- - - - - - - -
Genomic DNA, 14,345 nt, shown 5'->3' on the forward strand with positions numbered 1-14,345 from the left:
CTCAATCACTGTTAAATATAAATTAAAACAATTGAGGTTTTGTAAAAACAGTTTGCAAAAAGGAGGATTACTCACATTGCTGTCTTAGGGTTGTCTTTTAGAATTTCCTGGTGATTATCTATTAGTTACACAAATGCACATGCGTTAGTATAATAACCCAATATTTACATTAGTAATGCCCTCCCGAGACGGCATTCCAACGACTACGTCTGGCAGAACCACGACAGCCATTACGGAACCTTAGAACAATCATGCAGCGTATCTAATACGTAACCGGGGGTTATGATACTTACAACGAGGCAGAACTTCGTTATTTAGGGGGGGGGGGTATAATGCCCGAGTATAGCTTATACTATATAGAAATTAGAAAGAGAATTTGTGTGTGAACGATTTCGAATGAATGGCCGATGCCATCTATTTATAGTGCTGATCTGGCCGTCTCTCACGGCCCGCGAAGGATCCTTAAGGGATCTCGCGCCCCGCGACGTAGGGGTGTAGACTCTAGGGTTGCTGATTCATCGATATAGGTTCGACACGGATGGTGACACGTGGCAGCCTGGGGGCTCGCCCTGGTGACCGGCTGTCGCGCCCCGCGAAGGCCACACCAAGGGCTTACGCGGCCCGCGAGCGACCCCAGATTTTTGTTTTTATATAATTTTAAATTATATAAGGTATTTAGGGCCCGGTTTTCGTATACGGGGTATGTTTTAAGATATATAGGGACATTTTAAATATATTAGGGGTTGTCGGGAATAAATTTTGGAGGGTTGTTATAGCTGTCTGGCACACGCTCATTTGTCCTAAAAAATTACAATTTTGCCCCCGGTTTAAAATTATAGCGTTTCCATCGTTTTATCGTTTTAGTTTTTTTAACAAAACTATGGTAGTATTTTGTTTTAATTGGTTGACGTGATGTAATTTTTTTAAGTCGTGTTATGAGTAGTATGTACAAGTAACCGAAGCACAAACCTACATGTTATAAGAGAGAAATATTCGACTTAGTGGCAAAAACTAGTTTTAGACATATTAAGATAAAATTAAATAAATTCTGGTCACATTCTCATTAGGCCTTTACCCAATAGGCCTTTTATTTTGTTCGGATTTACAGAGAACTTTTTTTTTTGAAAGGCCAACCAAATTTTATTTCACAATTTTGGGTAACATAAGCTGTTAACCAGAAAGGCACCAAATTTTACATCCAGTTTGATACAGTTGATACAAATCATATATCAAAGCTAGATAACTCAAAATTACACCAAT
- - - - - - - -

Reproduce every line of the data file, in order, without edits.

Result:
Genomic DNA, 14,345 nt, shown 5'->3' on the forward strand with positions numbered 1-14,345 from the left:
CTCAATCACTGTTAAATATAAATTAAAACAATTGAGGTTTTGTAAAAACAGTTTGCAAAAAGGAGGATTACTCACATTGCTGTCTTAGGGTTGTCTTTTAGAATTTCCTGGTGATTATCTATTAGTTACACAAATGCACATGCGTTAGTATAATAACCCAATATTTACATTAGTAATGCCCTCCCGAGACGGCATTCCAACGACTACGTCTGGCAGAACCACGACAGCCATTACGGAACCTTAGAACAATCATGCAGCGTATCTAATACGTAACCGGGGGTTATGATACTTACAACGAGGCAGAACTTCGTTATTTAGGGGGGGGGGGTATAATGCCCGAGTATAGCTTATACTATATAGAAATTAGAAAGAGAATTTGTGTGTGAACGATTTCGAATGAATGGCCGATGCCATCTATTTATAGTGCTGATCTGGCCGTCTCTCACGGCCCGCGAAGGATCCTTAAGGGATCTCGCGCCCCGCGACGTAGGGGTGTAGACTCTAGGGTTGCTGATTCATCGATATAGGTTCGACACGGATGGTGACACGTGGCAGCCTGGGGGCTCGCCCTGGTGACCGGCTGTCGCGCCCCGCGAAGGCCACACCAAGGGCTTACGCGGCCCGCGAGCGACCCCAGATTTTTGTTTTTATATAATTTTAAATTATATAAGGTATTTAGGGCCCGGTTTTCGTATACGGGGTATGTTTTAAGATATATAGGGACATTTTAAATATATTAGGGGTTGTCGGGAATAAATTTTGGAGGGTTGTTATAGCTGTCTGGCACACGCTCATTTGTCCTAAAAAATTACAATTTTGCCCCCGGTTTAAAATTATAGCGTTTCCATCGTTTTATCGTTTTAGTTTTTTTAACAAAACTATGGTAGTATTTTGTTTTAATTGGTTGACGTGATGTAATTTTTTTAAGTCGTGTTATGAGTAGTATGTACAAGTAACCGAAGCACAAACCTACATGTTATAAGAGAGAAATATTCGACTTAGTGGCAAAAACTAGTTTTAGACATATTAAGATAAAATTAAATAAATTCTGGTCACATTCTCATTAGGCCTTTACCCAATAGGCCTTTTATTTTGTTCGGATTTACAGAGAACTTTTTTTTTTGAAAGGCCAACCAAATTTTATTTCACAATTTTGGGTAACATAAGCTGTTAACCAGAAAGGCACCAAATTTTACATCCAGTTTGATACAGTTGATACAAATCATATATCAAAGCTAGATAACTCAAAATTACACCAAT